Adapted from her “TEDxAmate” presentation on May 14th
I’ve spent the last eight or so months going into school each day, wondering what that day might bring. Sometimes this was reteaching a geometry lesson; other days, it was teaching girls how to open their lockers or driving the volleyball team to McDonald’s after a big win. Most days, it was listening to stories about pets, Youtubers, Dunkin’, and Tiktok before I could get the girls to do even the smallest amount of school work. No task was too trivial in my self-proclaimed role of the cheerleader.
I’ve seen places for personal & professional growth and improvement in my time at Our Lady of Tepeyac. I’ve read articles on education reform, had professional development about equitable grading systems, skills we want our graduates to possess, and many topics in between. What I was never formally taught was the power of a personal relationship and connection with students. Small classes at Our Lady of Tepeyac allowed these relationships to blossom. Being in an environment where I saw these relationships between students and teachers, principals, and even the president of the school, allowed me to follow suit in taking a genuine interest in students as human beings rather than just as the grade that she receives, the quality of her work, or the amount that she distracts the other girls during class.
I spent months trying to figure some kids out. “What motivates her? Does she work harder if there are rewards or consequences? And sometimes, How do I get this kid to care about her grades?” These were some of the questions that I continually asked myself. Moments of frustration, fear for their futures, doubting of my competency all settled in as I tried my best to use textbook “strategies” to get through to some of my students. To avoid burnout, I eventually had to let go of some of the daily agendas that I believed the girls should complete to keep up with their school work and began to do more of an informal check-in. Rather than having the girls get right to work, I began to sit down with them and just chat for a while. The girls began talking about their frustrations or the best part about their weekends and sometimes even asked about mine. This felt like I was actively working against my goal of academically supporting the students. But for some of my students, it was not until I had formed a connection with them that I started to see progress with the students I had the most difficulty getting through to. These same students slowly became more and more willing to work.
I think it is important to note that most of my students have specific learning disabilities and processing disorders, which will always make learning challenging. Others don’t receive the support that they need to succeed at home. Some students work against both of these challenges. They aren’t always taught that they can do many things that they set their minds to and work hard at. They don’t believe in themselves or might not have a familial figure to look up to or follow in the footsteps of. They don’t always hear “you can do this” and “I’m proud of you.”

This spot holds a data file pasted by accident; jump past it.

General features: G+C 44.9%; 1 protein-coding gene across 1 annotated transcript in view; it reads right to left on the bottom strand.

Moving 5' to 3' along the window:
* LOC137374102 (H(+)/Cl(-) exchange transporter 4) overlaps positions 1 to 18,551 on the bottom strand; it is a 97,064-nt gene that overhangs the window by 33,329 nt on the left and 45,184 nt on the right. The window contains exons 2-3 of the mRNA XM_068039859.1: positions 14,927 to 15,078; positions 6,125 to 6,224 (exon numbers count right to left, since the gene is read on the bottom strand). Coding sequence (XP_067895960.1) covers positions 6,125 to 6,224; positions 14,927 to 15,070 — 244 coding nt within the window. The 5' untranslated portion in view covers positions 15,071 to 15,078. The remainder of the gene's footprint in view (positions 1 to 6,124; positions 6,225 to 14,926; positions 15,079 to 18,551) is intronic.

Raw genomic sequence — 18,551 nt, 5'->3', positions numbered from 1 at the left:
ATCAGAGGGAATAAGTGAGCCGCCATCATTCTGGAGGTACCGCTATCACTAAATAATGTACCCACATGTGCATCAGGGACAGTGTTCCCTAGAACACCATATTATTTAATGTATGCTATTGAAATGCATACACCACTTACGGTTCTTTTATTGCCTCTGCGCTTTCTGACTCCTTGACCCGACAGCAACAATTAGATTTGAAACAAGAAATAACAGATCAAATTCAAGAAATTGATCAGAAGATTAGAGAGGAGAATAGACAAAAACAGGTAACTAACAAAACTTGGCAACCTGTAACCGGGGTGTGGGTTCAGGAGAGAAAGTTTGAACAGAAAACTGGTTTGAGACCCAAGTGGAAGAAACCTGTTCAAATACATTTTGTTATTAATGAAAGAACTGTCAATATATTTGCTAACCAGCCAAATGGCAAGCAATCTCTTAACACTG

Our seniors went on a Kairos retreat in March and teachers were able to write letters to the students to show our care and support for the students. The girls read these letters during the retreat. One of my seniors came back to school the next week and she gave me a very surprising and heartfelt “thank you for the letter.” This may seem insignificant, but this is the same girl who openly told me she was not happy to be in a class with me on the first day of school. So we’ve really come a long way since then. She continued by saying “I don’t hear that people are proud of me often.” These personal relationships are where I feel that the impact of education comes from. Connections allow students to feel important, valued, and safe in their schools. They take responsibility for their education and therefore their futures. For many students, education is the opening of a door of opportunity to access a world that has been largely, and intentionally, inaccessible to them.
At the same time, these relationships are what so many children across the world have missed out on in this year of remote learning. I feel that it is important to recognize that behind each success story, there are hundreds and maybe even thousands of CPS students, who are falling behind in their schoolwork, largely due to a lack of support and nurturing from the school faculty and staff. The education field is in for a wild ride in the coming years as it addresses the disparities in knowledge obtained from these last two school years
In all of this, I’ve really learned to celebrate the small victories; to let students know that they are noticed and any amount of growth is worth celebrating. Our students must know that there are adults who won’t give up on them and will unconditionally be there for them, much like the cheerleaders who are still cheering on their team at the end of the 4th quarter, even when a loss is looming in the background. The confidence that this support builds begins to grow inside of the students and is something that will go far beyond the walls of the school.